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AI seems to be exploding right now with niche creative uses, and some of the developments feel like a big threat to the creative industries.
The changing tech landscape for online creativity
In 2020 it was No-Code, then in 2021 it was NFTs, closely followed by all things Web3. It seems like there’s an endless stream of ways new tech is disrupting creative industries, and online creativity in general.
No-Code, NFTs and Web3 platforms are all new ways to make it easier for everyday people to create and participate in creative projects, whether that’s building an app or buying and selling digital art. This democratisation of creativity is a huge shift in the tech landscape, and it’s already having a major impact. In the coming years, more and more people will have access to creative abilities which were previously the domain of experts and professioals.
This year, it seems to be the turn of Artificial intelligence (AI). AI is the ability of a computer program or a machine to learn and work on its own, making decisions based on data. It’s already been used in a variety of fields, including healthcare, finance and manufacturing.
Why is AI a threat to the creative industries?
AI is a threat to the creative industries because it has the potential to automate many of the tasks that creative professionals currently do. This automation of creative tasks means that there is less need for human creative professionals, which can surely only lead to job losses or massive disruption. AI can be used in the creative industries in a number of ways. For example, to create (images, artwork, music, writing) to generate ideas (products, blog posts), or to plan and execute (marketing campaigns).
Example applications people are building
- Describe your ideas with text prompts to auto-generate high-quality artwork
- Generate realistic and professional profile photos of yourself, from other photos you have
- Use text prompts in Figma to auto-generate design layouts and UI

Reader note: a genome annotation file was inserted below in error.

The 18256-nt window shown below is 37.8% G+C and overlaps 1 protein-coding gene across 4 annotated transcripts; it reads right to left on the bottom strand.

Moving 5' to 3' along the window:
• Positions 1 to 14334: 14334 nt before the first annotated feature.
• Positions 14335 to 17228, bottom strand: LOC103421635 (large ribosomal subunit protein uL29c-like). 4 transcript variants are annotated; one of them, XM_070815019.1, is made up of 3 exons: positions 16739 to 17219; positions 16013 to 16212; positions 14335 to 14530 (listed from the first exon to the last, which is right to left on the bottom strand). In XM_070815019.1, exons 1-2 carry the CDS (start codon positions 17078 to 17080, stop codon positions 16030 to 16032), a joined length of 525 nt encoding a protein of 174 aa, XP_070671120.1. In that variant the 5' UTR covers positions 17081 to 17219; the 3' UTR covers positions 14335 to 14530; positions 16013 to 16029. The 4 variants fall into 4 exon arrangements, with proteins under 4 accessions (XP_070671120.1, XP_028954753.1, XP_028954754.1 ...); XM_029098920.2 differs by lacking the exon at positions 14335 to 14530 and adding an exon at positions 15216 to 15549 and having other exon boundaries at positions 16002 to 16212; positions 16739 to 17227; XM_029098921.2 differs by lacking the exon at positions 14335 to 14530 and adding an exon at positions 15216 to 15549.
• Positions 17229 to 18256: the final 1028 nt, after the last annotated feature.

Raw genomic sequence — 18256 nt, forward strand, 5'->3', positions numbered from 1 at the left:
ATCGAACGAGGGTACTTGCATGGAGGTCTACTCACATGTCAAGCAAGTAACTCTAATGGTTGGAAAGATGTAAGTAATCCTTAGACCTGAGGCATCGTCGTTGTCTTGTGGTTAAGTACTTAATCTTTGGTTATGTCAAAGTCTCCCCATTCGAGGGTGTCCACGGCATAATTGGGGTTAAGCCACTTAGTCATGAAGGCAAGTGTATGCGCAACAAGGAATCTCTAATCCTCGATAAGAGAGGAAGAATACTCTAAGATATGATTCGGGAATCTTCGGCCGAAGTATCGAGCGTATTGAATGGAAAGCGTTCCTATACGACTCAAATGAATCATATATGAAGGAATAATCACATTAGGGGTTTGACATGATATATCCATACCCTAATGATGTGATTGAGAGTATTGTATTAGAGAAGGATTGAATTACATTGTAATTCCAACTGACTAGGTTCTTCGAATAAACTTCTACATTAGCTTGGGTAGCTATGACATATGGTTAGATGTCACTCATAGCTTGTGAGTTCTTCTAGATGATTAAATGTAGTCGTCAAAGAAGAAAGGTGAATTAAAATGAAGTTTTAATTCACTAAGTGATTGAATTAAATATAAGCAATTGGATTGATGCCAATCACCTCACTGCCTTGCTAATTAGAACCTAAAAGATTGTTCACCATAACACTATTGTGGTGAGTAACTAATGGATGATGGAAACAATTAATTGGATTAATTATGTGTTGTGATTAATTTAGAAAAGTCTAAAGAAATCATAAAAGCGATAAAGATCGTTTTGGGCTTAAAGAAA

- Generate high-quality stock images, with the exact composition and style you’re looking for
- Turn your ideas into reality through text prompts, in tools like Canva or Microsoft Designer
- Generate mood boards and style concepts for interior design clients in minutes
- Generate animated images from a two significantly different source images
- Create business logo designs just by answering questions about your company
This is all just scratching the surface. There’s plenty more out there I haven’t mentioned.
How far off are we?
Currently a lot of the output from this tech isn’t 100% perfect. It passes for general consumption, but not deep scrutiny. However, as the AI continues to develop and learn, it's highly likely it will just get better and better. It’s inevitable.
The creative industries will continue to be disrupted, more so (and faster I think) than by the democratisation we’ve already seen – of design software, wide-spread availability of design templates and stock, or the rise of free online education.
It will play havoc with price and value in the creative industries.
If AI-generated content is of a high enough quality and can be produced very quickly, it will play havoc with price and value in the creative services. Not only that, it will raise the question of originality and copyright infringement (AI has to learn from other works to generate new ones). It will also make it hard to tell what’s been AI-generated and what’s been generated by a human.
In the future we could all be reading novels, watching movies, using apps, or browsing websites where little of the content or design has been created by a human. How do you feel about that?
Here’s a final fact for you. Most of this article was written using AI 🤯
Here’s a final fact for you. Most of this article was written using AI. Yes, I’ve been playing with a tool called Lex. It generates writing and ideas from my text prompts. It’s not perfect human writing yet, but it’s very good at helping you write faster. I’ve auto-generated most paragraphs in this post, editing them only slightly to sound more human and casual.
It’s a fascinating but scary time. Ultimately, AI will become huge in removing creative friction. It will massively accelerate creativity, and at the same time massively devalue it.
Plenty to think about, if you’re in the creative industries.